Apache: Can You Make Money Buying APA Below Book Value?

| About: Apache Corporation (APA)

I'd like to examine Apache (NYSE:APA) as a potential candidate for investment. The most glaring risk is the price of oil, where combined with natural gas liquids, Apache generates 81% of its revenues.

At the time of this writing, WTI is trading at roughly $93 per barrel and Brent is trading at roughly $114 per barrel. The EU debt and equity markets are presently declining from unease over the Italian elections, and if the U.S. and world economies slow, oil prices will not be able to hold the current levels.

In addition to downside risks from slowing global GDP growth, we have extraordinary oil supply growth in U.S. To make an investment in Apache, the first factor for consideration is determining APA's exposure to an oil price plummet.

Let's take a look at APA's revenues. Oil and natural gas liquids accounted for 51% of production volume and 81% of revenues during 2012. At first glance, it seems that APA has upside potential from the likelihood of higher natural gas prices during 2013 versus 2012. While higher natural gas prices will help APA on the margin, on closer look, we find that APA actually achieved an average selling price of $3.80 for natural gas during 2012. Therefore, it would take a dramatic rise in natural gas prices to meaningfully enhance APA's 2013 earnings.

APA's 2013 oil production is only about 15% hedged with hardly any hedging in the out years, leaving the company significantly exposed to a global slow down and/or oil price reversal.

APA's 2013 oil production is hedged 1,972 Mbbls (about 15%) at $74.29 weighted average fixed price. APA's 2013 natural gas production is hedged 10,095 MMbtus (about 22%) at a weighted average fixed price of $6.74. APA's 2014 production is hedged 76 Mbbls oil at $74.50 and 1,295 MMbtus at $6.72 (about 2%).

During Q4 2012 oil production averaged 372,084 barrels per day, natural gas averaged 2,244,885 MCF per day and natural gas liquids averaged 53,733 barrels per day, in total 800,005 BOE per day.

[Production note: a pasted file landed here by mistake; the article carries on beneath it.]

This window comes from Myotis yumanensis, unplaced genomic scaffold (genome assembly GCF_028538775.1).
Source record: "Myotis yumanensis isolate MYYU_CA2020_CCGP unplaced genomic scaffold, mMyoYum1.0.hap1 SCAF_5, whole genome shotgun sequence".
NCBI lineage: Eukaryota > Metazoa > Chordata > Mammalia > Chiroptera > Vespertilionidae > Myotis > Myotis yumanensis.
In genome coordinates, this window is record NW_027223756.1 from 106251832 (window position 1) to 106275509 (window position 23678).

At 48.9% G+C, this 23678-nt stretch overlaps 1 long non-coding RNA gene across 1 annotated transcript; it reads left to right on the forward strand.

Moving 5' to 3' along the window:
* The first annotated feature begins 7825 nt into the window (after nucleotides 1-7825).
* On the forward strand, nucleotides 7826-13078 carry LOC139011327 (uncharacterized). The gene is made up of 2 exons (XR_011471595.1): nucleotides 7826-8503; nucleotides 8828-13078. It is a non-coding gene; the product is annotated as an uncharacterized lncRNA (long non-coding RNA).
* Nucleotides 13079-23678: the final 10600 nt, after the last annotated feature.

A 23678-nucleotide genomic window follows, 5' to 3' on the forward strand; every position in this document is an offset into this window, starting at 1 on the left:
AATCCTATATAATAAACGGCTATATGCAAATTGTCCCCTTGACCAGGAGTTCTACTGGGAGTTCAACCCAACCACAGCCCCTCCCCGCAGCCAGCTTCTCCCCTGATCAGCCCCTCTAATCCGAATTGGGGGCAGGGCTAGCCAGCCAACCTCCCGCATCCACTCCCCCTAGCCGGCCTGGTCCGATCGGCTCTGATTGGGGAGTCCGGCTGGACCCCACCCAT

APA has roughly 10 years' supply of reserves at current production levels, and the company spent $9 billion during 2012 to add roughly 1.56 years' supply. APA's cash flow from operations during 2012 was $10.2 billion. The cost for APA to replace 2012 production was approximately $5.8 billion. Therefore, the company generated $4.4 billion net cash flow.

APA achieved the following average prices during 2012: oil $102.53, NGL $33.4 and NG $3.80.

APA's assets are located in the Permian, Central, Gulf of Mexico Shelf, Gulf of Mexico Deepwater, and Gulf Coast Onshore in the United States; British Columbia, Alberta, and Saskatchewan provinces in Canada; Egypt; offshore Western Australia in the Carnarvon basin; offshore the United Kingdom in the North Sea; and in the Neuquén, Rio Negro, Tierra del Fuego, and Mendoza provinces of Argentina.

APA's total indebtedness obligations have a $12.34 billion carry value of which approximately $10 billion is in notes, $2 billion commercial paper and the balance outstanding on lines of credit. APA has current debt of $500 million at 5.25% and $400 million at 6%; along with $64 million under a credit line.

During 2012 APA sold $400 million 3-year notes at 1.75%, $1.1 billion 10-year notes at 3.25% and $1.5 billion 30-year notes at 4.75%. Interest expense was roughly $500 million during 2012.